Another popular Poirot film is the 1974 adaptation of “Murder on the Orient Express,” starring Albert Finney, but watching it now may render the upcoming new version anticlimactic in terms of “whodunit.” It was in the 1980s that Poirot began to appear regularly on the small screen. His first three TV movies once again starred Ustinov, but then, in 1989, the trademark mustache passed on to a new face: David Suchet. For 25 years Suchet portrayed Poirot in adaptations of nearly every single work of fiction Agatha Christie had written the character in (with the exception of the stage play and one short story). At first these adaptations included only the short stories, but then the show’s third season featured a two part episode, “Peril at End House,” based on the novel. David Suchet’s renditions of the Poirot stories are, overall, considerably darker and less cozy than Ustinovs’, but it was with “Peril at End House” that the show really began to hit its stride. The shorter episodes peaked in quality in the show’s fifth season, including such gems as “Dead Man’s Mirror,” “Yellow Iris” and “The Chocolate Box” (all of which can be found on Netflix). Suchet spent the remainder of his tenure as Poirot filming adaptations of the rest of the novels, the best of which are “The ABC Murders,” “Hercule Poirot’s Christmas,” “Dumb Witness,” “Five Little Pigs,” “After the Funeral,” “The Clocks,” “Hallowe’en Party,” and “Death on the Nile,” which may be even better than the Ustinov version. That just about does it for Poirot adaptations worthy of note—except for two feature films from the 1960s. What sets those films apart is that, although they were based on Poirot novels, the mustached detective was replaced by someone quite different.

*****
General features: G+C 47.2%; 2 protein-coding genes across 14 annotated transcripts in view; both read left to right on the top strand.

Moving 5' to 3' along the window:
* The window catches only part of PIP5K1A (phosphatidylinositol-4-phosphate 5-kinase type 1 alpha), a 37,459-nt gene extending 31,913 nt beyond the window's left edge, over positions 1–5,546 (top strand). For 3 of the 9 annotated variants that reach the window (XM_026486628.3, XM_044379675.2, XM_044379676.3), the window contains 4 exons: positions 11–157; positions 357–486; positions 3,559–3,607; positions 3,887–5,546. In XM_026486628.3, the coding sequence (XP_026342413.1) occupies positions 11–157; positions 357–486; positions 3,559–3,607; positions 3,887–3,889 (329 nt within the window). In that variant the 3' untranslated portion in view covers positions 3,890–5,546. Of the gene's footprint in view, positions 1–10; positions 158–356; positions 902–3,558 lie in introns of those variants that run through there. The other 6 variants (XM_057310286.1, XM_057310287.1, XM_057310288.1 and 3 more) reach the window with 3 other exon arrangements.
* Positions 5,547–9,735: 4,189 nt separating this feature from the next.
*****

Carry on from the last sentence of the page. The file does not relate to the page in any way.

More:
Here we introduce Miss Jane Marple, Dame Agatha’s favorite lady spinster detective, who appeared in 12 novels and 20 short stories. Like Poirot, at first glance she